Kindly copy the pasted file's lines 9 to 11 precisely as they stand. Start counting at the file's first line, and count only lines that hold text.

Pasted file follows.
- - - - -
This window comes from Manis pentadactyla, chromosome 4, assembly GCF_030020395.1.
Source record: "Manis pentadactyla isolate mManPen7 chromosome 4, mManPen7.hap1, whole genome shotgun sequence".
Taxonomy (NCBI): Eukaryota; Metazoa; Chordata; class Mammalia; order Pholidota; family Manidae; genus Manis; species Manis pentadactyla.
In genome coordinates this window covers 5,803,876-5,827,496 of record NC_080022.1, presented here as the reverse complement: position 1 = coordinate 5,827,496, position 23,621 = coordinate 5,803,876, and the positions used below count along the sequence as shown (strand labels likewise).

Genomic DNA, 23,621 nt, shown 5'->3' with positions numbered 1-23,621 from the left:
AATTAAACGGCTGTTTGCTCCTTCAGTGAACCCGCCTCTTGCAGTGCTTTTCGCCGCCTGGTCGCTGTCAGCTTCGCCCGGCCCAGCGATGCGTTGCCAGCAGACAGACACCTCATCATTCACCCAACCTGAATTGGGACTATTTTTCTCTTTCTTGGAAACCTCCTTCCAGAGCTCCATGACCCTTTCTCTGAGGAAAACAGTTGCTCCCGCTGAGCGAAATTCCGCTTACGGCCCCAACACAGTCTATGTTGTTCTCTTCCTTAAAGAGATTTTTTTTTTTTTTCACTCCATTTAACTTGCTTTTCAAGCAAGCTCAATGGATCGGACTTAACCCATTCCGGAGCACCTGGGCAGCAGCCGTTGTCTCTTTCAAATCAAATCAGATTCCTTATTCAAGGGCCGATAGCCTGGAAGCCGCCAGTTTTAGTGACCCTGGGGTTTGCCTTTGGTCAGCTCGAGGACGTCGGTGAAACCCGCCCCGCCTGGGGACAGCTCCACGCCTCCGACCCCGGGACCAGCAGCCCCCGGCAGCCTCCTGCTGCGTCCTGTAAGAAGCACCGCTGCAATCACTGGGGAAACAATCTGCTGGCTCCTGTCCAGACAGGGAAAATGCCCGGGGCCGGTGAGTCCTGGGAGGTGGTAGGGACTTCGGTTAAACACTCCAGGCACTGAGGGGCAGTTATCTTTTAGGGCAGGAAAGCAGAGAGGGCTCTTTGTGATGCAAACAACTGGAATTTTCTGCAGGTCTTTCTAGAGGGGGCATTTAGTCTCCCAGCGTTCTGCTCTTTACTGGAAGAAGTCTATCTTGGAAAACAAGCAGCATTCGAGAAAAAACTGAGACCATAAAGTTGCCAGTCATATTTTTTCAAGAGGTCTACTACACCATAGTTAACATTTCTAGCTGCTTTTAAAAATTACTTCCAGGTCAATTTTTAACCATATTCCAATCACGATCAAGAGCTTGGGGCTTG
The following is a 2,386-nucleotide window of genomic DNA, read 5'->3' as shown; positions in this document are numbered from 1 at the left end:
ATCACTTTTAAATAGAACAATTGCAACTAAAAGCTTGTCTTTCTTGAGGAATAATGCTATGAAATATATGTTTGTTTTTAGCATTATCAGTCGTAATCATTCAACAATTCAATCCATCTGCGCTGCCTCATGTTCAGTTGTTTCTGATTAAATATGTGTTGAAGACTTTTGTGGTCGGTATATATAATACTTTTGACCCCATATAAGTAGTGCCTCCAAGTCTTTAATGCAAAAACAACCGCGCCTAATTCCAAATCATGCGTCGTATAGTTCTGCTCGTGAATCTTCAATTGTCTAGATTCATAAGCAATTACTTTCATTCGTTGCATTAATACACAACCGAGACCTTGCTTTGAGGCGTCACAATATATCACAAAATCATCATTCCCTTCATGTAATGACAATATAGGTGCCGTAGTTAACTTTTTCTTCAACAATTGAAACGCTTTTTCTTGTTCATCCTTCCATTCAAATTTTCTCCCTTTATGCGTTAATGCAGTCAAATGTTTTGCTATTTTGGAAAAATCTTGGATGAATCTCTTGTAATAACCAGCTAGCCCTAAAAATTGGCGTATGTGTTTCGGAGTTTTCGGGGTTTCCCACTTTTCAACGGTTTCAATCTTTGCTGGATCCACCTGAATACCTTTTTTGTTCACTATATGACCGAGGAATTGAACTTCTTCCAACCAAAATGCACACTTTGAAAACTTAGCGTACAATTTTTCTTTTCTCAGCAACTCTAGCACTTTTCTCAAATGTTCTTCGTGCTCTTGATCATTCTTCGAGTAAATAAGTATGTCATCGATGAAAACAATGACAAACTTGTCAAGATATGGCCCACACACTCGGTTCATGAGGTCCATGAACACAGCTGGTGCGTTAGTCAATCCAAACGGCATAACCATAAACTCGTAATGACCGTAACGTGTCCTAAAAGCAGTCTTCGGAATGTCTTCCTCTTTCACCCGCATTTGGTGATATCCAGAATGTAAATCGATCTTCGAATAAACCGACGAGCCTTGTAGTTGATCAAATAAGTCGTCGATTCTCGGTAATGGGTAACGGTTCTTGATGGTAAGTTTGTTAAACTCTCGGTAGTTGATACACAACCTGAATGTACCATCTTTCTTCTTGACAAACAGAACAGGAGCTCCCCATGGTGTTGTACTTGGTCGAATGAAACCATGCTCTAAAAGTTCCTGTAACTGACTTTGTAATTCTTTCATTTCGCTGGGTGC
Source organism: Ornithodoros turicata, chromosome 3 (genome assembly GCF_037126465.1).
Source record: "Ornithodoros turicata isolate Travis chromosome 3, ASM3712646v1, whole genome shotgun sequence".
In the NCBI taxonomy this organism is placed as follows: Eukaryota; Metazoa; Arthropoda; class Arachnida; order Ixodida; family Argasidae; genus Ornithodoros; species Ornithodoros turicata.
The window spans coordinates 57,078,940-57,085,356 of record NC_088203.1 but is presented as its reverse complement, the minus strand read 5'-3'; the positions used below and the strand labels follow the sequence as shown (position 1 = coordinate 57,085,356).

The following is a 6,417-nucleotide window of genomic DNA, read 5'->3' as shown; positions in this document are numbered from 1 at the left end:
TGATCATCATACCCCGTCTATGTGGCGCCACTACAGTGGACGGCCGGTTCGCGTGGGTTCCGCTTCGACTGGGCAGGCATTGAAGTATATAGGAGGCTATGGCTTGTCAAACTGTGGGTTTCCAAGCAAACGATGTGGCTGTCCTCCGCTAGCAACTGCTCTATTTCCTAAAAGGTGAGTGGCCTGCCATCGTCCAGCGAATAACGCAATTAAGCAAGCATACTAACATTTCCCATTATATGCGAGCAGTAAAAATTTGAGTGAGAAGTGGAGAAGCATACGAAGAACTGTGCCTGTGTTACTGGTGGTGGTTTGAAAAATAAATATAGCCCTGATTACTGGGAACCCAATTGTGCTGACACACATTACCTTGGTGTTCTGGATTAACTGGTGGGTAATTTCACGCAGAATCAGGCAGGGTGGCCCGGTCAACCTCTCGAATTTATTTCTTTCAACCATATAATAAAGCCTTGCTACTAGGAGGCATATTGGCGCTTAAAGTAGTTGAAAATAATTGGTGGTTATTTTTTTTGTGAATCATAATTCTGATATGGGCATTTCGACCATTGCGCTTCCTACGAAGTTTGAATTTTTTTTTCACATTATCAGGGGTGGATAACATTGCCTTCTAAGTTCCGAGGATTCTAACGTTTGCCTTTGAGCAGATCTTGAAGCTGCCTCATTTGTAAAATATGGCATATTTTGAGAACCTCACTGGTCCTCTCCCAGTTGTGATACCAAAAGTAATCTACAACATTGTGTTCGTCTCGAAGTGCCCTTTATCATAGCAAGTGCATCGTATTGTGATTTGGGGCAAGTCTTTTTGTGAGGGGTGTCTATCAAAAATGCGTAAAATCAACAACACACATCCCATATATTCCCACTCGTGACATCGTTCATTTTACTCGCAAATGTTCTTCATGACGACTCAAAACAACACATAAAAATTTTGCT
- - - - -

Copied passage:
Source organism: Ornithodoros turicata, chromosome 3 (genome assembly GCF_037126465.1).
Source record: "Ornithodoros turicata isolate Travis chromosome 3, ASM3712646v1, whole genome shotgun sequence".
In the NCBI taxonomy this organism is placed as follows: Eukaryota; Metazoa; Arthropoda; class Arachnida; order Ixodida; family Argasidae; genus Ornithodoros; species Ornithodoros turicata.